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    EEVblog #1054 – How an Analog PC Joystick Works

    How does a PC read an old school analog joystick? It might be more interesting ...

    • Adrian

      I’m not familiar with that particular unit, but looks like a pretty standard KTS (Key Telephone System) from the era. I would have guessed an AT&T product initially, doesn’t look like the Samsung Prostar series. We had a lot that looked like that out here, but painted blue with various names on the side.

      It seems to be in a 6×16 layout (6 trunk lines, 16 stations) without any expansion options, which would be a bit unusual in the US market (would have usually been 4×8 or 8×16 with additional 4 and 8 port add-ons). Each of the RJ11 jacks takes in 2 2-wire trunk lines from the CO. Then 16 4-wire station ports output, each of which contain an audio pair and a signaling pair. Lots of 600-ohm isolation transformers was the norm. Programing requires matching KTS phone station on line 1 (usually a particular model from the series as well) and was an absolute pain in the butt…

      • Bill Clay

        Those RJ21 connections next to the “phone jacks”
        are 50 pin, two pings are not used. So that makes 24 (“4×8”, like Dave said) lines.

        • Adrian

          Those “phone jacks” are RJ11s, 6-position 4-conductor, and each is being used for 2 incoming trunk lines. That makes 6 lines.

          And Dave said 4×8 (32 total, not 24), because he counted up the transformers on the station side of the board. What Dave didn’t know at the time was that these KTS/KTU systems often used 4-wire stations, as both I and Tony stated… Each station has an audio and a signaling isolation transformer. That makes 16 stations.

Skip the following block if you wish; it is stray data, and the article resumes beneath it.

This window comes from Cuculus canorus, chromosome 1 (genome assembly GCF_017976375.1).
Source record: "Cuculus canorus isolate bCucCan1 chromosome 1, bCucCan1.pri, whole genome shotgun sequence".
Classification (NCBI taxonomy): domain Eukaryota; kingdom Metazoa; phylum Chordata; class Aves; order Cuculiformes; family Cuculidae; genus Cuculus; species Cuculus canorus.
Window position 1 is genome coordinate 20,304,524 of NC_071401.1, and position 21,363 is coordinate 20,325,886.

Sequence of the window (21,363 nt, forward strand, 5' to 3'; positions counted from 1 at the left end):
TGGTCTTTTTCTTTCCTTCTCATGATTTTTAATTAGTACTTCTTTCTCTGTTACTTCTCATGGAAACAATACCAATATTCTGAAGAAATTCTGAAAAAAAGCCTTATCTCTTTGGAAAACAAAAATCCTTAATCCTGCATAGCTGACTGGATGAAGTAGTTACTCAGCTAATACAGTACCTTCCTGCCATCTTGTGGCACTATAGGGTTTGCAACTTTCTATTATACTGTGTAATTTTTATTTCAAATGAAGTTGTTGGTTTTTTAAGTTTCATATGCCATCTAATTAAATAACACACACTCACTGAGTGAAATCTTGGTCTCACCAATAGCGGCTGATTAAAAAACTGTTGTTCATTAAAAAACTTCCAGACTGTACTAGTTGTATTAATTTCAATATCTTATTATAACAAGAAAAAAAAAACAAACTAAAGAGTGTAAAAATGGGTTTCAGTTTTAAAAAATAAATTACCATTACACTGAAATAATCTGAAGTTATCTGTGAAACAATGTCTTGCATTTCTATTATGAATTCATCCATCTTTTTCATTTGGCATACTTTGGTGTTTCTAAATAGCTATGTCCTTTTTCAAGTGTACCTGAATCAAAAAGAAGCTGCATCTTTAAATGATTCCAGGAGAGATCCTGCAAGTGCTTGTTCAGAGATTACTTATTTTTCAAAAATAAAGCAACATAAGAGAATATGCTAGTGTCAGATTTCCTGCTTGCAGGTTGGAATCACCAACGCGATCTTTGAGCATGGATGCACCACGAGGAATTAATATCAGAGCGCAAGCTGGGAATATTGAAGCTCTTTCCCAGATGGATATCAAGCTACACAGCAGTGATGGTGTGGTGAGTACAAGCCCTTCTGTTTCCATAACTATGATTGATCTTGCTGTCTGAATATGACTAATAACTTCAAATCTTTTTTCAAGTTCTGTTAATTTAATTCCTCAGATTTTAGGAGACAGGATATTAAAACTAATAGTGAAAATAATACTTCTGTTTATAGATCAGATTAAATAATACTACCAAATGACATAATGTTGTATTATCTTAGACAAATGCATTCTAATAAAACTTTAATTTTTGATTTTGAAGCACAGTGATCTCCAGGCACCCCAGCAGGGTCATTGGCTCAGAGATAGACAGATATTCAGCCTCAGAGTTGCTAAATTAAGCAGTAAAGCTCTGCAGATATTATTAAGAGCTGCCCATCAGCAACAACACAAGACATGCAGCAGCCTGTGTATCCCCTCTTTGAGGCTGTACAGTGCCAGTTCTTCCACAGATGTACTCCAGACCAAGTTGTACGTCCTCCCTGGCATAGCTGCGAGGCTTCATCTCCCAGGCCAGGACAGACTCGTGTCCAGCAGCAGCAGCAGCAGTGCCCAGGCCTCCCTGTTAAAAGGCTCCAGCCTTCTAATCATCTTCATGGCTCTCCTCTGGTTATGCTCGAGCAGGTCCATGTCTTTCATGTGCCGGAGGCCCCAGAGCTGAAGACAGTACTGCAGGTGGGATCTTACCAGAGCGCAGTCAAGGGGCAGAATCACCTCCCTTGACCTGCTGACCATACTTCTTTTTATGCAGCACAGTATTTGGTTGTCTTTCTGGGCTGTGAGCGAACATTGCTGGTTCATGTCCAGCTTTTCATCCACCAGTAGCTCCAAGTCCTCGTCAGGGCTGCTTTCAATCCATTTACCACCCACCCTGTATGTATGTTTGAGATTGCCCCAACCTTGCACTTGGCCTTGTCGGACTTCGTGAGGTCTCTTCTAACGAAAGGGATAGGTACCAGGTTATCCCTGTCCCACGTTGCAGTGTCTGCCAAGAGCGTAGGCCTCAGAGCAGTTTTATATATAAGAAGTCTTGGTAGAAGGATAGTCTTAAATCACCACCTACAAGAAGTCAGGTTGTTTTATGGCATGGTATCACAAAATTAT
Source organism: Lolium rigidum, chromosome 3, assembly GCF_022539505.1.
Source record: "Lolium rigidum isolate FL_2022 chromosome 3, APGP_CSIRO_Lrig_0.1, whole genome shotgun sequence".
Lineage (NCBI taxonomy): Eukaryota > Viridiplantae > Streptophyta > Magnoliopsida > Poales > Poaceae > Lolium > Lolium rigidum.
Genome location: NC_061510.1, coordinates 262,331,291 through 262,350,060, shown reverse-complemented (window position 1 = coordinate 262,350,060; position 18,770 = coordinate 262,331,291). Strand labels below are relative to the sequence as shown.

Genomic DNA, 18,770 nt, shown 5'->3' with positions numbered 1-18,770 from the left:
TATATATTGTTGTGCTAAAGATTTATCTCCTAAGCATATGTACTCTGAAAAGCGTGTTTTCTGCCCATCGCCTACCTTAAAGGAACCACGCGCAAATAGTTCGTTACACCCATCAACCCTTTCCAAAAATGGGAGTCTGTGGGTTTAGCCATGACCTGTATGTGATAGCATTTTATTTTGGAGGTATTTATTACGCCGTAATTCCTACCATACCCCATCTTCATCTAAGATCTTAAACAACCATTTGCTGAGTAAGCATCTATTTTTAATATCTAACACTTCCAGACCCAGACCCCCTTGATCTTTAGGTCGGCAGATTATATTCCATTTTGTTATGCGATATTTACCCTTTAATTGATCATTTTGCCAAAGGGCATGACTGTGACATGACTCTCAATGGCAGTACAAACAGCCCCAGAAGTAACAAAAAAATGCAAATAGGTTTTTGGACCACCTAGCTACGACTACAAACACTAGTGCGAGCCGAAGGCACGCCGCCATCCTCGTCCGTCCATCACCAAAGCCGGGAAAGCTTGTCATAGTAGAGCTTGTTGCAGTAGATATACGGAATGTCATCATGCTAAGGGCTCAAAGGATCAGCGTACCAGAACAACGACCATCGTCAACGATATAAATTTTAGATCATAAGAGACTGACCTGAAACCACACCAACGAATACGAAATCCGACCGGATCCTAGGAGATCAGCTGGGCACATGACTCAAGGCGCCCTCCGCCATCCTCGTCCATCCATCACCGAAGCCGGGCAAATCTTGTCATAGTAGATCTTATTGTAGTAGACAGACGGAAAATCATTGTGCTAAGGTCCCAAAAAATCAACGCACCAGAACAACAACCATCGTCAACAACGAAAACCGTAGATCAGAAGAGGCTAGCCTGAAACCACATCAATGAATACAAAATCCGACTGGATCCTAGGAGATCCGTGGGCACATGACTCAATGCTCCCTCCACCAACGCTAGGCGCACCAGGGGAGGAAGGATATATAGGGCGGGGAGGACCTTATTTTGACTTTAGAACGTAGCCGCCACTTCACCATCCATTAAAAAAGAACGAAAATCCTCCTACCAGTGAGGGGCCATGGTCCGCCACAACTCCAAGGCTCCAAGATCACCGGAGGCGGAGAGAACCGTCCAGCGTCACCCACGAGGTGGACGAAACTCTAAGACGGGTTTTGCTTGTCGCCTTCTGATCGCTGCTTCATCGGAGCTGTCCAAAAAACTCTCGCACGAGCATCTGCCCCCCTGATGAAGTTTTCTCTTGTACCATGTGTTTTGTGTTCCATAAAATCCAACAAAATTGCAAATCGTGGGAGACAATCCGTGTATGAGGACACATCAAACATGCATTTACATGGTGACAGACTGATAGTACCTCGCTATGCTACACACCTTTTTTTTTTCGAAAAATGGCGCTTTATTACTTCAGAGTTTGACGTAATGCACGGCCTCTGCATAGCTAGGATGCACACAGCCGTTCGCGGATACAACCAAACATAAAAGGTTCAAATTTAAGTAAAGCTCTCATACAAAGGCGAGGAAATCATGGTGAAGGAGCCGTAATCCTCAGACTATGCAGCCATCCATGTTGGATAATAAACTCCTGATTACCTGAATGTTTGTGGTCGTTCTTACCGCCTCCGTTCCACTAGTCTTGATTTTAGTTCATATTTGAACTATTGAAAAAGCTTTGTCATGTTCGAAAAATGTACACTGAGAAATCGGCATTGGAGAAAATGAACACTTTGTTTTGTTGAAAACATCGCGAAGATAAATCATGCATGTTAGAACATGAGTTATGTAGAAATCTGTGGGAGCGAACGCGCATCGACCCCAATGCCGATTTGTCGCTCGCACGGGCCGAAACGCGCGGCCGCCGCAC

You can;t really tell anything by the number of pins in the RJ21 (more often referred to as an Amphenol connector, or just “25-pair”). It could have all the stations in one connector, or like this one spread across several connectors. Some of the extra pairs will the used for the MOH input, page port, relay output, inhibit input(s), PBX bridges, etc… Some will have no connection at all. You would have to have the manual to tell the exact pinout used.

    • That 616 indicates 6 central office lines and 16 extensions capacity on the system.

      And yes, these were hybrid systems with voice on one pair, data on the other.

      For my money the best KTS type systems were the old 1A2. Not a lot of functionality beyond hold features, but they were built to withstand serious abuse. It’s just that the 25 pair wiring was a bit of a pain.

      Next fave after that is the Partner systems. They had all the features present in the 1A2 and added some.

    • Felix

      Dave, I can’t believe you chose Victorinox over Leatherman. Leatherman is the Fluke of multitools! Tsk tsk…

    • Uncle Vernon

      It was left for you for a reason.

      You’d pay as much for two second-hand (euwww) handsets as you would to buy a modern replacement.

    • Nick

      Forget about this monster of telephony system and build yourself an Askozia PBX. Using that with the cheapest SIP phones in the market, you can connect over Internet your home phones and your Android mobile phone(s) too.
      No more telephone bills for you to pay, plus increased functionality.

    • salec

      Z84C00 is venerable Z80 CPU in CMOS, but you probably new that already (unless you were one of Commodore 64 fans back then, not Sinclair’s). You can probably find a free disassembler download somewhere online, read the PROM and find out what it does … if you have time on your hands.

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